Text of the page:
March 3, 2023, marks 20 years since the S&P/NZX 50 Index was launched. The milestone is a timely reminder to reflect on the considerable evolution of New Zealand’s capital market, which is echoed in the index’s composition today.
Before we do that, let’s briefly review what has changed in New Zealand during this period. The population has grown by nearly 30%—from under four million to over five million. The minimum wage has more than doubled from NZD 8 to over NZD 20 per hour. In politics, the Kiwis have seen five Prime Ministers and seven elections. In sports, New Zealand athletes have won 25 gold medals in 10 summer and winter Olympic games. The All Blacks have had 10 captains, while the Ranfurly Shield has changed hands 28 times.
The Headline Index Has Reflected New Zealand’s Capital Market Growth
Twenty years ago, the S&P/NZX 50 Index (previously the NZSE 50) replaced the NZSE 40 as New Zealand’s headline stock market index. The index is widely used by market participants and plays a pivotal role in guiding investors on liquidity, quality and performance of the market.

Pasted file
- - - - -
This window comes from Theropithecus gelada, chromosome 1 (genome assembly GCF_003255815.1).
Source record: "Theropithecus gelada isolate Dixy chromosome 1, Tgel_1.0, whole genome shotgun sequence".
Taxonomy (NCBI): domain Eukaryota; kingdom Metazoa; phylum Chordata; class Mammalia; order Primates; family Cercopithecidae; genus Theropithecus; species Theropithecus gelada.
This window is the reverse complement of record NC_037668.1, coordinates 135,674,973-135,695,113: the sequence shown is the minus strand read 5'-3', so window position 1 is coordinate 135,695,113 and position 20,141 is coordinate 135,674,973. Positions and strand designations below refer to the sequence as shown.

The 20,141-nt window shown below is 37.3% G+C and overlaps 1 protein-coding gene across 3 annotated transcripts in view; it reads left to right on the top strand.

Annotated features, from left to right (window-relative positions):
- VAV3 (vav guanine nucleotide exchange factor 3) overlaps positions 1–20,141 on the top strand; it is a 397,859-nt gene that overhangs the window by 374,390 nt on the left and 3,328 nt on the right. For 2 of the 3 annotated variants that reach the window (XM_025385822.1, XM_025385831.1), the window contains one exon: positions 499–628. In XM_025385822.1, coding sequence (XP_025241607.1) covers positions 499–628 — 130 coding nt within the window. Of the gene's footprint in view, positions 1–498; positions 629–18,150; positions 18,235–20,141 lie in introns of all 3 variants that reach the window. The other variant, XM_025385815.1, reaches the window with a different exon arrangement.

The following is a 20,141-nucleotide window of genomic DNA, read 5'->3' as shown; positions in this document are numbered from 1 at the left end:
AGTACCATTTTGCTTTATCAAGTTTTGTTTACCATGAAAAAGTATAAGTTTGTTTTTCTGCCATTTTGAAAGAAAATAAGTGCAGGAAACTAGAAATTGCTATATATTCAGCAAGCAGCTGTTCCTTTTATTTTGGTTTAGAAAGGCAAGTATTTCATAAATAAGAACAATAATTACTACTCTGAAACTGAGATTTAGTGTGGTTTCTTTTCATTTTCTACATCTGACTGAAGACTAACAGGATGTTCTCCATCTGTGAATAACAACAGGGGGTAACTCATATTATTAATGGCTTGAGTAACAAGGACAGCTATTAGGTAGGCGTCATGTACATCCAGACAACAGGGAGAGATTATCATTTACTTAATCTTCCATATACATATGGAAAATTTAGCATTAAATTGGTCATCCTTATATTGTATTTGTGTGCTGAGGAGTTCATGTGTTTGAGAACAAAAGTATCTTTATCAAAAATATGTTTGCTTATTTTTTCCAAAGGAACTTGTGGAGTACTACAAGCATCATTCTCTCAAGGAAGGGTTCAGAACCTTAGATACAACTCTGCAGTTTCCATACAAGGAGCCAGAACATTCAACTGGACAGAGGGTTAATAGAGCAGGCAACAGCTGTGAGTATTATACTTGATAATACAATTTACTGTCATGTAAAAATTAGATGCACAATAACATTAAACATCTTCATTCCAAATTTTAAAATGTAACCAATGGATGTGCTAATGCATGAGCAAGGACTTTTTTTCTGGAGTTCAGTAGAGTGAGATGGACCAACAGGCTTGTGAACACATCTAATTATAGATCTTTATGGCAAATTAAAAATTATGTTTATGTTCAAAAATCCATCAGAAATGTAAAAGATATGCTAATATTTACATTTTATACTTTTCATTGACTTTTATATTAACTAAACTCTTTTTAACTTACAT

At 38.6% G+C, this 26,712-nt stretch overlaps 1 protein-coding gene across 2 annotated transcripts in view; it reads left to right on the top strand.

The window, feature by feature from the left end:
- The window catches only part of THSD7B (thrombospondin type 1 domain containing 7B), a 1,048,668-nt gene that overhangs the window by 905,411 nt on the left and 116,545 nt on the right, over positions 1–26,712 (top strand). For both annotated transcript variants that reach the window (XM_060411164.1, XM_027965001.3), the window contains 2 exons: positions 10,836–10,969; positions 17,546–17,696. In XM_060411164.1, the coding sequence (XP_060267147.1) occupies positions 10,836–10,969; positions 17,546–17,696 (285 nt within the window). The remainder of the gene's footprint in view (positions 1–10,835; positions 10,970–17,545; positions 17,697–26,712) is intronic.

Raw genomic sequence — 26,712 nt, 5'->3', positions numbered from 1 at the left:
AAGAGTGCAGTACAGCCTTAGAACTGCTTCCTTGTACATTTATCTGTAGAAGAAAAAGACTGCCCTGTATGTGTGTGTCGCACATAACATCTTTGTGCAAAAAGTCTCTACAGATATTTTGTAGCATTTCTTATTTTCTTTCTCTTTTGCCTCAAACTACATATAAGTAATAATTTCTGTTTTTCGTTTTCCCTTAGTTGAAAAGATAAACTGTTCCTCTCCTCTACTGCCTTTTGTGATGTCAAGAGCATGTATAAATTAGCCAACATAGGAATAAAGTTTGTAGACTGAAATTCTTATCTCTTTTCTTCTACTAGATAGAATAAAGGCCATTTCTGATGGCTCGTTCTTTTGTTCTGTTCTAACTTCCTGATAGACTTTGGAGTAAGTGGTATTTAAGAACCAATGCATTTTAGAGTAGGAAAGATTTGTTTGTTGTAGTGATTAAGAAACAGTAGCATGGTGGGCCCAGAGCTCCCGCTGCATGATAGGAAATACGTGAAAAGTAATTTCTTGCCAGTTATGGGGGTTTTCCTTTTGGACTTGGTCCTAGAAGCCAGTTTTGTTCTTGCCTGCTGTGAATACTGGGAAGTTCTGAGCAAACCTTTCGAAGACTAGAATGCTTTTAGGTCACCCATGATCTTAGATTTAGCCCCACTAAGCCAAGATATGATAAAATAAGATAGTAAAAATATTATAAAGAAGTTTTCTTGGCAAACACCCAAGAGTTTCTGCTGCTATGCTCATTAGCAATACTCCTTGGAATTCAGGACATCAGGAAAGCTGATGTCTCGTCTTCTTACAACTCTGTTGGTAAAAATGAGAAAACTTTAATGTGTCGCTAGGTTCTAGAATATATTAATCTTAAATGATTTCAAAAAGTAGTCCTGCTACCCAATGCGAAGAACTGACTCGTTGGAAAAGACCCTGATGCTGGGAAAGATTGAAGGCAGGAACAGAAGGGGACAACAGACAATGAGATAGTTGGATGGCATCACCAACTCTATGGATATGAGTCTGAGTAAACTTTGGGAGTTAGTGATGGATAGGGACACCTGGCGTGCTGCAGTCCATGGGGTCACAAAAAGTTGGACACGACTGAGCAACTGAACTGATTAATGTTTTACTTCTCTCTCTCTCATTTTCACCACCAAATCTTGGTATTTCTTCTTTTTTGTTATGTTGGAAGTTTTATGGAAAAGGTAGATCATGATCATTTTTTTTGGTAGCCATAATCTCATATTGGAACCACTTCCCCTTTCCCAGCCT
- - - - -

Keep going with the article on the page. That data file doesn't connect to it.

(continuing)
Since March 3, 2003, the index has increased by nearly NZD 90 billion in total market capitalization, while the largest company, as well as the average and median market capitalization have all grown approximately four to five times in size. This has resulted in a total return of well over 500%, or an annualized return of almost 10% per year. The S&P/NZX 50 Portfolio Index, which caps the largest constituent at 5%, has performed even better over the two decades.
New Zealanders may be accustomed to beating Australia in rugby, but is often second in terms of capital market dominance. While stock market performance has been closely matched in local currency terms, the S&P/NZX 50 Index has outperformed the S&P/ASX 200 (before fees and taxes in New Zealand dollar terms) since inception and has exhibited better risk-adjusted performance, offering lower volatility despite having only a quarter of the constituents. The same has been true when compared with U.S. equities—with the S&P/NZX 50 Index offering better return at lower risk than the S&P 500® (before taxes in New Zealand dollar terms; see Exhibit 2).